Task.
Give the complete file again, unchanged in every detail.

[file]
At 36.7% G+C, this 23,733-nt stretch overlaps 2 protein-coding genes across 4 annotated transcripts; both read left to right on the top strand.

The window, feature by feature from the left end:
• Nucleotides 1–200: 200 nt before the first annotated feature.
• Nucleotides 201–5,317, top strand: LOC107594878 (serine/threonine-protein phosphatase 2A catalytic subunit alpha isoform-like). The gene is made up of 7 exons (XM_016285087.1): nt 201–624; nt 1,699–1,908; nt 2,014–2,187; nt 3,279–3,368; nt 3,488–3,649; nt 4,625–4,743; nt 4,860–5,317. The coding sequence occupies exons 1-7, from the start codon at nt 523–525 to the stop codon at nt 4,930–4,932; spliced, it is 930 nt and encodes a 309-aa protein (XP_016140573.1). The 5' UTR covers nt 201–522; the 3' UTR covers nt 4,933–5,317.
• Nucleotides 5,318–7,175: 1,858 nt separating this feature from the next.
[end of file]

At 36.7% G+C, this 23,733-nt stretch overlaps 2 protein-coding genes across 4 annotated transcripts; both read left to right on the top strand.

The window, feature by feature from the left end:
• Nucleotides 1–200: 200 nt before the first annotated feature.
• Nucleotides 201–5,317, top strand: LOC107594878 (serine/threonine-protein phosphatase 2A catalytic subunit alpha isoform-like). The gene is made up of 7 exons (XM_016285087.1): nt 201–624; nt 1,699–1,908; nt 2,014–2,187; nt 3,279–3,368; nt 3,488–3,649; nt 4,625–4,743; nt 4,860–5,317. The coding sequence occupies exons 1-7, from the start codon at nt 523–525 to the stop codon at nt 4,930–4,932; spliced, it is 930 nt and encodes a 309-aa protein (XP_016140573.1). The 5' UTR covers nt 201–522; the 3' UTR covers nt 4,933–5,317.
• Nucleotides 5,318–7,175: 1,858 nt separating this feature from the next.